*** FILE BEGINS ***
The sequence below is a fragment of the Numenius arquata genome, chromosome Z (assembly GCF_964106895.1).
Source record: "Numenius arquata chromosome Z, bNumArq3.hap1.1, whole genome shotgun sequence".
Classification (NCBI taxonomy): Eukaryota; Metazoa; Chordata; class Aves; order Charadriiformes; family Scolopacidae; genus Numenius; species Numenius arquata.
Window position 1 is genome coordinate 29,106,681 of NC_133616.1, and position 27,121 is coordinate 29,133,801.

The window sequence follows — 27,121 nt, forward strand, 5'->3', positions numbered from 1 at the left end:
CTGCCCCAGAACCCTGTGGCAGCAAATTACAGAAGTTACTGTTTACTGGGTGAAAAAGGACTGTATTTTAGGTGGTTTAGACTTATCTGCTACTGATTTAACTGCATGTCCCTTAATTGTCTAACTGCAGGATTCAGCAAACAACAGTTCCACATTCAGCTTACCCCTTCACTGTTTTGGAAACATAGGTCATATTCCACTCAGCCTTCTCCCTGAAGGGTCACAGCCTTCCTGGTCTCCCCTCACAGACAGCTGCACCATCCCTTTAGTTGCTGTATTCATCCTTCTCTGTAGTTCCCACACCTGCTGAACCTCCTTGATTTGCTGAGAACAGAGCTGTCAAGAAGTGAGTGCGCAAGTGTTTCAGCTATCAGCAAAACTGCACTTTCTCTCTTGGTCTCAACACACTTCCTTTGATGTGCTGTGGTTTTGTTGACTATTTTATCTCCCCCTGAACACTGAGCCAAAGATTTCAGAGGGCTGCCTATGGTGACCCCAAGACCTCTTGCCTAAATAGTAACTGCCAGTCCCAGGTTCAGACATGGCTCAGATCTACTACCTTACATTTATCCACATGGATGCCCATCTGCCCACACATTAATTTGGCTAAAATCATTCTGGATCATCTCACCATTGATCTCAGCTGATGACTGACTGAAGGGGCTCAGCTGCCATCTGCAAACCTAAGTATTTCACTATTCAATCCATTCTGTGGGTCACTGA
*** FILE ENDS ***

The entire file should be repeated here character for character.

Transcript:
The sequence below is a fragment of the Numenius arquata genome, chromosome Z (assembly GCF_964106895.1).
Source record: "Numenius arquata chromosome Z, bNumArq3.hap1.1, whole genome shotgun sequence".
Classification (NCBI taxonomy): Eukaryota; Metazoa; Chordata; class Aves; order Charadriiformes; family Scolopacidae; genus Numenius; species Numenius arquata.
Window position 1 is genome coordinate 29,106,681 of NC_133616.1, and position 27,121 is coordinate 29,133,801.

The window sequence follows — 27,121 nt, forward strand, 5'->3', positions numbered from 1 at the left end:
CTGCCCCAGAACCCTGTGGCAGCAAATTACAGAAGTTACTGTTTACTGGGTGAAAAAGGACTGTATTTTAGGTGGTTTAGACTTATCTGCTACTGATTTAACTGCATGTCCCTTAATTGTCTAACTGCAGGATTCAGCAAACAACAGTTCCACATTCAGCTTACCCCTTCACTGTTTTGGAAACATAGGTCATATTCCACTCAGCCTTCTCCCTGAAGGGTCACAGCCTTCCTGGTCTCCCCTCACAGACAGCTGCACCATCCCTTTAGTTGCTGTATTCATCCTTCTCTGTAGTTCCCACACCTGCTGAACCTCCTTGATTTGCTGAGAACAGAGCTGTCAAGAAGTGAGTGCGCAAGTGTTTCAGCTATCAGCAAAACTGCACTTTCTCTCTTGGTCTCAACACACTTCCTTTGATGTGCTGTGGTTTTGTTGACTATTTTATCTCCCCCTGAACACTGAGCCAAAGATTTCAGAGGGCTGCCTATGGTGACCCCAAGACCTCTTGCCTAAATAGTAACTGCCAGTCCCAGGTTCAGACATGGCTCAGATCTACTACCTTACATTTATCCACATGGATGCCCATCTGCCCACACATTAATTTGGCTAAAATCATTCTGGATCATCTCACCATTGATCTCAGCTGATGACTGACTGAAGGGGCTCAGCTGCCATCTGCAAACCTAAGTATTTCACTATTCAATCCATTCTGTGGGTCACTGA